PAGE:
The navy had also repulsed Mongol invasions near Gaegyeong for 30 years, while a small remnant held out for three years against a Mongol-Goryeo alliance. Later, the Yuan mobilized Chinese and Korean ships for two invasions against Japan, and although both ended in failures, the navy was still retained in order to resist wokou raids for decades. In other words, the Japanese would be forced to retreat after devastating losses if it had attempted to invade in the 14th century, especially under a divided archipelago.
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Old August 26th, 2013, 04:08 AM
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Not really. If Japan invaded in the early 14th century, the Yuan would be more than willing to aid its vassal, while Goryeo had already mobilized a significant amount of troops by 1350 in response to wokou raids and instability within China. As a result, from 1360-75, Goryeo managed to recapture its northern territories and expand its borders to the Tumen (Duman) River and Liaodong, effectively doubling its territory, although it was eventually forced to retreat from the latter after overstretching its capabilities. Korea then attempted to recapture Liaodong as a counter-response to demands from the Ming by raising 50,000 troops, although Yi Seong-gye's coup led to Goryeo's sudden downfall. Although the Red Turban Rebellions briefly devastated Goryeo's capital and strained the state's resources, the rebels' disorganization meant that they were quickly repulsed and forced to retreat under the invaders' incursions further north, as stated earlier, so the army as a whole was more than prepared to resist foreign invasions by 1360 or so.

The navy had also repulsed Mongol invasions near Gaegyeong for 30 years, while a small remnant held out for three years against a Mongol-Goryeo alliance. Later, the Yuan mobilized Chinese and Korean ships for two invasions against Japan, and although both ended in failures, the navy was still retained in order to resist wokou raids for decades. In other words, the Japanese would be forced to retreat after devastating losses if it had attempted to invade in the 14th century, especially under a divided archipelago.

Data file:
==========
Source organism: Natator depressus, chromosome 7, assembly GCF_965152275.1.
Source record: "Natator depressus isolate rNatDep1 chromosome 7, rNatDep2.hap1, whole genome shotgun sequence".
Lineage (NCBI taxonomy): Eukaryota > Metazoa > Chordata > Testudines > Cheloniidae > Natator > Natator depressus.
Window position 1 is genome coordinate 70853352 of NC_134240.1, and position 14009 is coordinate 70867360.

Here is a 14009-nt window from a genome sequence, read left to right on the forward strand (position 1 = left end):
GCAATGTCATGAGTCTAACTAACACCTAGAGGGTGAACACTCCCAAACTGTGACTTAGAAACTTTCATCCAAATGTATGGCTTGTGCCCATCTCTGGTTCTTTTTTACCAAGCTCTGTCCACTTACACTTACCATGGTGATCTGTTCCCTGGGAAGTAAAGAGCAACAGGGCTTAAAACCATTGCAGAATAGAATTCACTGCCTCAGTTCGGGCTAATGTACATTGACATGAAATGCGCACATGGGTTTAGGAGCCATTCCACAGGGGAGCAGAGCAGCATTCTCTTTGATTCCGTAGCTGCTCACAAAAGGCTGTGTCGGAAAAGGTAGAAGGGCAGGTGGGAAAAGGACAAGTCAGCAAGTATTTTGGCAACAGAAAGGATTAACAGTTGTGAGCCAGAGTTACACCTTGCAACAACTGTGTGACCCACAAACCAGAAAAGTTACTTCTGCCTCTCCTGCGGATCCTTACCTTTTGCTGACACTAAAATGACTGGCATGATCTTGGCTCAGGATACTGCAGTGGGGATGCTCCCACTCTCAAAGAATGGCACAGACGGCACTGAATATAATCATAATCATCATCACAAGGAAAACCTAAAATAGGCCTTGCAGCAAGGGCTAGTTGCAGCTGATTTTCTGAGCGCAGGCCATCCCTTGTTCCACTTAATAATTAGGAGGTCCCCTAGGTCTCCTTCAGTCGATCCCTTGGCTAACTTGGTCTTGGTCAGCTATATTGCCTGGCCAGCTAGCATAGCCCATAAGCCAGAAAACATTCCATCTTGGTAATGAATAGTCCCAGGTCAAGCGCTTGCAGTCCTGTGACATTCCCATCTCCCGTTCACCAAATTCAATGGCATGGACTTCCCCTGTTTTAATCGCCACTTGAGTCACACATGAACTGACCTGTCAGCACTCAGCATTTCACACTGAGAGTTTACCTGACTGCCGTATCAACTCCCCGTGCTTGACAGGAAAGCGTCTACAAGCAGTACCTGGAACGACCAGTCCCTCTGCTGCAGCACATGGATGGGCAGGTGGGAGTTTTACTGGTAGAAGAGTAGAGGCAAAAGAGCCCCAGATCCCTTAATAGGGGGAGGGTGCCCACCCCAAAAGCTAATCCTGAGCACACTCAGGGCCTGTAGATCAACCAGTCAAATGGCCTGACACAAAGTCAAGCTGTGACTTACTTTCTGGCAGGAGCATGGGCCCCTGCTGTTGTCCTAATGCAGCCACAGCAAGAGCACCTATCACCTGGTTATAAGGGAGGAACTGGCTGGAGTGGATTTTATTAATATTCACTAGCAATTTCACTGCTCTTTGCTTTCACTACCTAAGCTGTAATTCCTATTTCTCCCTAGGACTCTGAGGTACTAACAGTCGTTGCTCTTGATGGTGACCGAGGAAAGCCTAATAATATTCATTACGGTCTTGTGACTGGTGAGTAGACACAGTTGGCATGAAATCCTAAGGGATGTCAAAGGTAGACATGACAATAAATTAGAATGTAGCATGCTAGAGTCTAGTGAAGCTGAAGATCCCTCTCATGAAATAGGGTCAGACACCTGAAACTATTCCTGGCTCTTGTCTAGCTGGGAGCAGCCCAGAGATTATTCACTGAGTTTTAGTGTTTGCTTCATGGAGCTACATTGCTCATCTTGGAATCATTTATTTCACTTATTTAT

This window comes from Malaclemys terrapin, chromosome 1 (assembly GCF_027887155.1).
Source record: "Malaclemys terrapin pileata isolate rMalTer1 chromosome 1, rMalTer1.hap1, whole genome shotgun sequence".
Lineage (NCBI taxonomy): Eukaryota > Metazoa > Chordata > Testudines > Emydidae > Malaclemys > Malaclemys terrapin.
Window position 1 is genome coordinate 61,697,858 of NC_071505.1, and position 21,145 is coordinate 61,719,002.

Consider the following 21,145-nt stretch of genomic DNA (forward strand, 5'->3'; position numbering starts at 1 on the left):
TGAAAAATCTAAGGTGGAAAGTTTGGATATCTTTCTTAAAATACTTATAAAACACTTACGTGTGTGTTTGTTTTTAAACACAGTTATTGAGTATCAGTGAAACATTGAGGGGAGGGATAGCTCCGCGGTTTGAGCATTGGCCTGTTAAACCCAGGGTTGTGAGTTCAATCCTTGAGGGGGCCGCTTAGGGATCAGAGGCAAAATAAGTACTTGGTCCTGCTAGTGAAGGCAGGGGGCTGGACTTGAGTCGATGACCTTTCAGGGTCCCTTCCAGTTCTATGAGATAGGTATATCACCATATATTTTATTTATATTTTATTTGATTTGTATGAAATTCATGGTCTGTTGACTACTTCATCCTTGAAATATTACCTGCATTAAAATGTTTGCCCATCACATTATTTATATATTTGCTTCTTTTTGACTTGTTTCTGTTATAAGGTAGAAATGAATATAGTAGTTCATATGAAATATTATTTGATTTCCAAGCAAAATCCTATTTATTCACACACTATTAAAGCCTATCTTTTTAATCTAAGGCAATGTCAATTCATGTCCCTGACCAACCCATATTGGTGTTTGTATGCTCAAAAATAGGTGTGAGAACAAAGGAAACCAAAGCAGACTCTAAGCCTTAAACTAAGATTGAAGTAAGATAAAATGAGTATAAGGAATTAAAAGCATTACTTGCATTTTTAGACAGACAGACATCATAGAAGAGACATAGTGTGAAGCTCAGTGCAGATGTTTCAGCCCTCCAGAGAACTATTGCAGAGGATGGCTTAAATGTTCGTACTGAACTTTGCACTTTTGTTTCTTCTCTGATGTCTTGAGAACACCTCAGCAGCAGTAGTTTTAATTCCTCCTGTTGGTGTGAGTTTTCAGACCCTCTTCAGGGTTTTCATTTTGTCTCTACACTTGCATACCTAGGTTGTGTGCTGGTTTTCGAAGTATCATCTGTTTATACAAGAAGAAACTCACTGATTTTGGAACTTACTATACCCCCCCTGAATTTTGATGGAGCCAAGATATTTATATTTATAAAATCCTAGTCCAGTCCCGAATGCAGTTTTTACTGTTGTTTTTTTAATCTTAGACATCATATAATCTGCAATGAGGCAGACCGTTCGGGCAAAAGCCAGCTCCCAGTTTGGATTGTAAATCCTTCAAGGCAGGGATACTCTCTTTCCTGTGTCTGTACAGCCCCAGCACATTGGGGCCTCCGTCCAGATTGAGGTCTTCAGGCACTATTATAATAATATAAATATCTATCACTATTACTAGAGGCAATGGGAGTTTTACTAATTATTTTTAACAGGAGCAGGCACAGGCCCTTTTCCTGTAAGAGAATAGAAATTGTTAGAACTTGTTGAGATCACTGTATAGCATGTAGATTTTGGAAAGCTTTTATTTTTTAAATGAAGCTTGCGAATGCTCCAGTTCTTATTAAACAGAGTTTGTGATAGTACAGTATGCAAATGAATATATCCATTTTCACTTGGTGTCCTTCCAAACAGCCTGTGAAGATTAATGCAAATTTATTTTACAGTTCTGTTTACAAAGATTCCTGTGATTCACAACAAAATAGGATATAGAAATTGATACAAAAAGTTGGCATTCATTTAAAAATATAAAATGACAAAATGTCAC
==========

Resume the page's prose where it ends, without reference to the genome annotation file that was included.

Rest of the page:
But the thing here is that is that we're not talking about a divided Japan here, we're talking about a Unified Japan here
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Old August 26th, 2013, 04:15 AM
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But the thing here is that is that we're not talking about a divided Japan here, we're talking about a Unified Japan here
Even in that case, my general points still stand, as Korea managed to win the Imjin War despite being caught with its hands down. By 1350, Goryeo had managed to mobilize a significant amount of troops and even managed to conduct extensive offensive operations for two decades afterward, relatively speaking. As a result, the Japanese wouldn't even be able to reach Gaegyeong, much less Jeolla, if it had attempted to invade afterwards, while the Yuan would aid Goryeo significantly beforehand, as stated earlier.
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Old August 26th, 2013, 04:31 AM
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Even in that case, my general points still stand, as Korea managed to win the Imjin War despite being caught with its hands down. By 1350, Goryeo had managed to mobilize a significant amount of troops and even managed to conduct extensive offensive operations for two decades afterward, relatively speaking. As a result, the Japanese wouldn't even be able to reach Gaegyeong, much less Jeolla, if it had attempted to invade afterwards, while the Yuan would aid Goryeo significantly beforehand, as stated earlier.
Keep in mind, I'm not arguing for a late 14th century Imjin War. I'm just arguing for Jeju-do. There's an opportunity here for Japan to intervene if Korea decides to bring the Island under central control like OTL.
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Old August 26th, 2013, 04:36 AM
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Keep in mind, I'm not arguing for a late 14th century Imjin War. I'm just arguing for Jeju-do. There's an opportunity here for Japan to intervene if Korea decides to bring the Island under central control like OTL.
In this case, Goryeo wouldn't be sitting on its hands, and could very well be contemplating about invading Japan outright, as it would be apprehensive about a potential invasion into the peninsula otherwise. The war would be disastrous for both sides, so both sides would probably agree to formal diplomatic terms beforehand as an alternative.
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Old August 26th, 2013, 04:44 AM
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In this case, Goryeo wouldn't be sitting on its hands, and could very well be contemplating about invading Japan outright, as it would be apprehensive about a potential invasion into the peninsula otherwise. The war would be disastrous for both sides, so both sides would probably agree to formal diplomatic terms beforehand as an alternative.
Given how attempted diplomacy went OTL during the Imjin War, it would be bloody indeed, and probably end with status quo antebellum just like the Imjin War did (Though Jeju-do would keep it's autonomy).
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Old August 26th, 2013, 04:52 AM
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Given how attempted diplomacy went OTL during the Imjin War, it would be bloody indeed, and probably end with status quo antebellum just like the Imjin War did (Though Jeju-do would keep it's autonomy).
Korea would never settle for anything less than reclaiming Jeju Island, as the memories of the wokou raids would still be fresh. Having the island remain autonomous is just as likely as Kyushu or a portion of it becoming de facto independent as well, in which both probabilities would be extremely unlikely given the states' strong attachment to both.